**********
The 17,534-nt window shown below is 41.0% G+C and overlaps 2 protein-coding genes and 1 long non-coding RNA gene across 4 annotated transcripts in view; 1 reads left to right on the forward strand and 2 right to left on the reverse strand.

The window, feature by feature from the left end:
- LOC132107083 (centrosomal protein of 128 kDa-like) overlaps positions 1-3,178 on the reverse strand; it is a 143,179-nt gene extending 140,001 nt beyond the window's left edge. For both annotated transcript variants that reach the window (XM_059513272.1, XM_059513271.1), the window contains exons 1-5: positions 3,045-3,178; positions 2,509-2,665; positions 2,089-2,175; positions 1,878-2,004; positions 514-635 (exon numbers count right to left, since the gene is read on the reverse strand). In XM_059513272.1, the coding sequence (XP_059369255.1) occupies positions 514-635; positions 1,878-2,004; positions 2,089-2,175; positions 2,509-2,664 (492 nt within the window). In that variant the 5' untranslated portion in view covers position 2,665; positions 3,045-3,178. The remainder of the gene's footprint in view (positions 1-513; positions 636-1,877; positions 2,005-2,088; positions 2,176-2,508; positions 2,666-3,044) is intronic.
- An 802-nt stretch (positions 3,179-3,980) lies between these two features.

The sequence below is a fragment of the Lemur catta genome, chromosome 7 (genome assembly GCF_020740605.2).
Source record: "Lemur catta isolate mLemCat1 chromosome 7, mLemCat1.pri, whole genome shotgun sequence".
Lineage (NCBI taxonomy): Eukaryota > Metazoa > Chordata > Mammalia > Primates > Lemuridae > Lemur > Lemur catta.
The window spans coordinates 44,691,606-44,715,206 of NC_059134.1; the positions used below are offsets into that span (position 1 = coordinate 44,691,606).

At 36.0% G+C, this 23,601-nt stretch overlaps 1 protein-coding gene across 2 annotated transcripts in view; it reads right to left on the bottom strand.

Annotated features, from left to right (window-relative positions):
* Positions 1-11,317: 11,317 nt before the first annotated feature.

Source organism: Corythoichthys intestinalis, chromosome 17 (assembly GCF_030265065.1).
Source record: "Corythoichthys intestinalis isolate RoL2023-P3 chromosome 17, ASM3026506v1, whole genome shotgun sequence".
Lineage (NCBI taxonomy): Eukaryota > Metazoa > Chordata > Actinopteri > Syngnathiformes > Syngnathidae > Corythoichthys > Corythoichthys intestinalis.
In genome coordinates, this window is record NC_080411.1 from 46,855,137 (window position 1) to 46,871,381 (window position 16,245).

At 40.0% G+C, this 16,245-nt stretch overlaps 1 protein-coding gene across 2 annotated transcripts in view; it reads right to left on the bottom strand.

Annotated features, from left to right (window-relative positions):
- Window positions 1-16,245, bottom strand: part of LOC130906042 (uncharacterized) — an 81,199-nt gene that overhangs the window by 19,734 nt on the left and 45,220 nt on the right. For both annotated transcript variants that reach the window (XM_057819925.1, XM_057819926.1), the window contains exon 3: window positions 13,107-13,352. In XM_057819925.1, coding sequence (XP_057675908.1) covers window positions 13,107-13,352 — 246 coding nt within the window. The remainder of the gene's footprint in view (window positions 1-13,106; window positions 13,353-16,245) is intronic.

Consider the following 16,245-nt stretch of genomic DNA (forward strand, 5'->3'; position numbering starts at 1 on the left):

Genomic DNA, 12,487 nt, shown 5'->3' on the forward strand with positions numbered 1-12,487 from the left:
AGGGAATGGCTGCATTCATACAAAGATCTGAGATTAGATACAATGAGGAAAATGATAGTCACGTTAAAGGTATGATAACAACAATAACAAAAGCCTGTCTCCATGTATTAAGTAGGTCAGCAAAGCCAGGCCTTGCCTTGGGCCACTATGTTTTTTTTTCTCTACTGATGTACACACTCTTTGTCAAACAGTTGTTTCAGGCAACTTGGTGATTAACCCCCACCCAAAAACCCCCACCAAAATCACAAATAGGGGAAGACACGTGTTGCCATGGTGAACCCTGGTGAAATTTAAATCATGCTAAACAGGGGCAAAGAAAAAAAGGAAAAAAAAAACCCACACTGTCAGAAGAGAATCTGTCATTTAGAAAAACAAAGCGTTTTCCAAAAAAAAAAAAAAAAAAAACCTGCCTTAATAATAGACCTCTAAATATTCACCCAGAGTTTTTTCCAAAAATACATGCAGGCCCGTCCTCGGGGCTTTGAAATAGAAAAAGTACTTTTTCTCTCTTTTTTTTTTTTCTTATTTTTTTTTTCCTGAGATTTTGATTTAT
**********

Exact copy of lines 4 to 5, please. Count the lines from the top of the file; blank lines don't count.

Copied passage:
- An 802-nt stretch (positions 3,179-3,980) lies between these two features.

The sequence below is a fragment of the Lemur catta genome, chromosome 7 (genome assembly GCF_020740605.2).